BOISE, Idaho — We're just over two weeks into Gov. Brad Little's three-week stay-at-home order. Now the question many are asking -- will he extend the order beyond April 15?
The governor hasn't said definitively whether he will extend the order or not.
KTVB's Doug Petcash interviewed Little for this Sunday's Viewpoint.
In addition to the stay-at-home order, the governor also discussed the status of personal protective equipment in Idaho, the state's effort to flatten the curve, and the damage the pandemic is causing to the state's economy.
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Below are some key parts of the interview. You can watch Doug's full interview with Gov. Little on Viewpoint Sunday at 6:30 a.m. and 11 p.m. on KTVB Channel 7.
Editors note: the following interview has been edited for clarity:
Gov. Brad Little: There will be something after the 15th. I've got a meeting right away where we're looking at the data. We built our own model. A lot of people quote the model that came out of the University of Washington. I've got side-by-sides of that. It is about flattening the curve. We're seeing very successful activity level, infection level both in Blaine County, which is the first to get it and then all over Idaho as a result of the actions we've taken, but this is not something you can switch on or switch off. It's got to be metered. So, we're looking at all the data. And of course, I've got two goals: One, I want to keep everyone safe. [And] I want the economy to return as fast as possible. But if I try and do the latter too fast, we'll have a second wave, and the second wave could even be worse than the first one, given that we've got community spread in almost every corner of the state.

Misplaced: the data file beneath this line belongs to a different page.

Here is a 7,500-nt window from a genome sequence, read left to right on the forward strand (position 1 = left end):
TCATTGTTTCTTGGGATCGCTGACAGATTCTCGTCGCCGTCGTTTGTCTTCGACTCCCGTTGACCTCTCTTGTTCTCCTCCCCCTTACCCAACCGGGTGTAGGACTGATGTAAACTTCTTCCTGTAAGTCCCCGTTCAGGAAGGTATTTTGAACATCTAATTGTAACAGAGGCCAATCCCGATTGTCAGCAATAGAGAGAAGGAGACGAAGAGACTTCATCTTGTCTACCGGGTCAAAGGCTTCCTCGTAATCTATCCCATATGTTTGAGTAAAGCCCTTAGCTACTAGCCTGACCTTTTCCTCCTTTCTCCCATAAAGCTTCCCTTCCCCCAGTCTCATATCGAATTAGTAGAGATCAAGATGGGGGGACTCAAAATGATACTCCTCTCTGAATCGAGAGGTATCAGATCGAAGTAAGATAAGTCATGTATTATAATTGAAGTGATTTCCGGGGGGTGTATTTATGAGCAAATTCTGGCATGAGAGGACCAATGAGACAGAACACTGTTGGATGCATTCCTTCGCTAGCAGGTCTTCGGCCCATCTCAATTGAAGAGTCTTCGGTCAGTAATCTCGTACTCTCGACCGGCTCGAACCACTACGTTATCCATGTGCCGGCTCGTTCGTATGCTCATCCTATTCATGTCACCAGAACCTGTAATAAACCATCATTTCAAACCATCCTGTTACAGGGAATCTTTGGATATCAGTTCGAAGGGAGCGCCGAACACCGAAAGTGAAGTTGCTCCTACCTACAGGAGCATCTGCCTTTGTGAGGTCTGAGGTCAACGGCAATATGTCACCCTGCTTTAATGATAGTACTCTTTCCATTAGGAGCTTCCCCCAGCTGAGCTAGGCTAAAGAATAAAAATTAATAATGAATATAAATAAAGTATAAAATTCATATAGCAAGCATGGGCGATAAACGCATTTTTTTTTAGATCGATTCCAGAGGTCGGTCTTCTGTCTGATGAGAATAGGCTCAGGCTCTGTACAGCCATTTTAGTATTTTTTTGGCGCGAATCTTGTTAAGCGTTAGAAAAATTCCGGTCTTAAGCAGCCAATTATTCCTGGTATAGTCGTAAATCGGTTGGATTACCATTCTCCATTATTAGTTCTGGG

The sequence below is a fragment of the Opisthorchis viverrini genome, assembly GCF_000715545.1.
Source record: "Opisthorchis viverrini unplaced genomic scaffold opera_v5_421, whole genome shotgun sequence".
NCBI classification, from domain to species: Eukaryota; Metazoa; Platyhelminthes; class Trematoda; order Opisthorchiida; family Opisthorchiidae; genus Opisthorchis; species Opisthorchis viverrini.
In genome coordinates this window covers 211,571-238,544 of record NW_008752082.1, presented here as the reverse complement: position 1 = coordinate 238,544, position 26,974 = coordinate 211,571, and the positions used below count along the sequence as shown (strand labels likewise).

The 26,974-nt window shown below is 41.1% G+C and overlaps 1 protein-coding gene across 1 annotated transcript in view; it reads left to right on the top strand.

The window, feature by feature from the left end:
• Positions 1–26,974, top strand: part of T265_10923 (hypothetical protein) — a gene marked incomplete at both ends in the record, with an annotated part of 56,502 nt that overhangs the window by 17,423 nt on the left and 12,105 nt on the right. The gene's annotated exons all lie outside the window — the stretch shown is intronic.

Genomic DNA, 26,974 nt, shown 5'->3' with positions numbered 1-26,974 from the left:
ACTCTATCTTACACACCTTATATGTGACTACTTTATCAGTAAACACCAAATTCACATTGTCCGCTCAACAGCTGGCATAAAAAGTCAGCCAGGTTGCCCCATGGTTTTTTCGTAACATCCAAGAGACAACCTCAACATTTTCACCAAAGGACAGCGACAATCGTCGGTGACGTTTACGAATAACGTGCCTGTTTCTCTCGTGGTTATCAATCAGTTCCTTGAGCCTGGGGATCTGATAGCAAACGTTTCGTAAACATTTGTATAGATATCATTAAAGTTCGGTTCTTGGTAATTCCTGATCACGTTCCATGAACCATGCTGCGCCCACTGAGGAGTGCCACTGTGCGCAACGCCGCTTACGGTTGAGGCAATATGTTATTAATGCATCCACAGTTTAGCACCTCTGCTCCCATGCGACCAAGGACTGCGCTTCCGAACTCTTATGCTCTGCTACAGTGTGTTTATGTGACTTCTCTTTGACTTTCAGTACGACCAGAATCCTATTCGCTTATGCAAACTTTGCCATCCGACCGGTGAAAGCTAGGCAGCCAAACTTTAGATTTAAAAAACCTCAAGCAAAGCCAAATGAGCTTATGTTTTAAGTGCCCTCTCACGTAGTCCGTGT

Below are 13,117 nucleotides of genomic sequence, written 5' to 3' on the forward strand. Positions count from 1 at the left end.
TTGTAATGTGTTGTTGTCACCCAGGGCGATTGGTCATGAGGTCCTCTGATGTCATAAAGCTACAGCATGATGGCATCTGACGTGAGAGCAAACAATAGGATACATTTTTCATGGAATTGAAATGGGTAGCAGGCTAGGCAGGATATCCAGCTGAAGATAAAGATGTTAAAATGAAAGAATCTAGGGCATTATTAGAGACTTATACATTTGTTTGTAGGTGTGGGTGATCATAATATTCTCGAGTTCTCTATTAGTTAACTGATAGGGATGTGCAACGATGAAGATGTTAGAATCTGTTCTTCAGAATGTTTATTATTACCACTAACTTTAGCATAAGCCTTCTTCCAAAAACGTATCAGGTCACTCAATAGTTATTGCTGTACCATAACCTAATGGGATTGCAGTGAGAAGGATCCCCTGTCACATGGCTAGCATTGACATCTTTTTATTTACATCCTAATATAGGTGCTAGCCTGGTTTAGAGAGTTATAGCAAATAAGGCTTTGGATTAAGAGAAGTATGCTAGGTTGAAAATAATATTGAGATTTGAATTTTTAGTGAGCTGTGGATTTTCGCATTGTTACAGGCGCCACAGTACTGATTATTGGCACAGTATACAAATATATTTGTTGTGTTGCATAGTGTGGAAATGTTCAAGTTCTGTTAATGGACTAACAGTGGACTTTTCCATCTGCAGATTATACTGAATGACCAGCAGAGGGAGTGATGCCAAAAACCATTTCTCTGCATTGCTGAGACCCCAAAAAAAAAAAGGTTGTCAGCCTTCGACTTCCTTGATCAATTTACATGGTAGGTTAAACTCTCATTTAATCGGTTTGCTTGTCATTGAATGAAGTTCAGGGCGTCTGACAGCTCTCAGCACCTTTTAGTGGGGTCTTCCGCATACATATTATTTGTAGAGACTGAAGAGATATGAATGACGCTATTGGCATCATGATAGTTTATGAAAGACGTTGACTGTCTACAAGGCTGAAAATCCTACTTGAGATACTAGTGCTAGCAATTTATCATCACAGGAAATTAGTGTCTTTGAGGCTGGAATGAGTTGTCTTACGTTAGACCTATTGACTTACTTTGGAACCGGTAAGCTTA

Doug Petcash: When will you decide what it's going to be after the 15th?
Little: Well, obviously the 15th is when the order runs out. Before then we'll have something. We've got all this data coming in from national, from local, from our health districts, from the hospitals, from the testing labs. We're still, everybody's frustrated with the slow pace of testing. I was just reading an article a minute ago about the slow pace of testing everywhere, not only in the United States but everywhere in the world. And that is not helpful when you're trying to make these very complex decisions.
Petcash: Are you starting to see that we are flattening the curve here? Have we not hit the peak yet? I understand the 16th was the projected date for our peak.
Little: Yes. Very good indicators of that and that's happened from a lot of ways. People are staying home, but even when people go out, when they go to the grocery store, the fact now that the CDC recommends people wear a mask if they're around other people, those are all part of the solution.
Petcash: Do the hospitals, do our healthcare workers have the protective equipment they need here in Idaho?
Little: Well, we believe so, but again it depends upon what happens. As long as people continue to do the prudent things they've been doing, which is social distancing, good hygiene. As long as they continue to do that we believe that our personal protective equipment inventory is going to be adequate.
Petcash: How about ventilators? Do we have enough of those as the situation stands?
Little: As the situation stands, yes we do.
Petcash: How damaged is Idaho's economy?
Little: For us to get from having one of the best economies in the whole world, particularly in the United States, to where we are today is just unbelievable to me, and it's different in different places. There are some services, obviously the delivery of online goods, obviously grocery stores, but then on the other hand, the hospitality industry has just been crushed and my heart goes out to them.
The governor also said Idaho's share of the $2.2 trillion federal stimulus package is $1.25 billion. That money includes direct payments to Idahoans. The IRS and the Treasury Department say Americans will start receiving their economic impact checks within the next few weeks.
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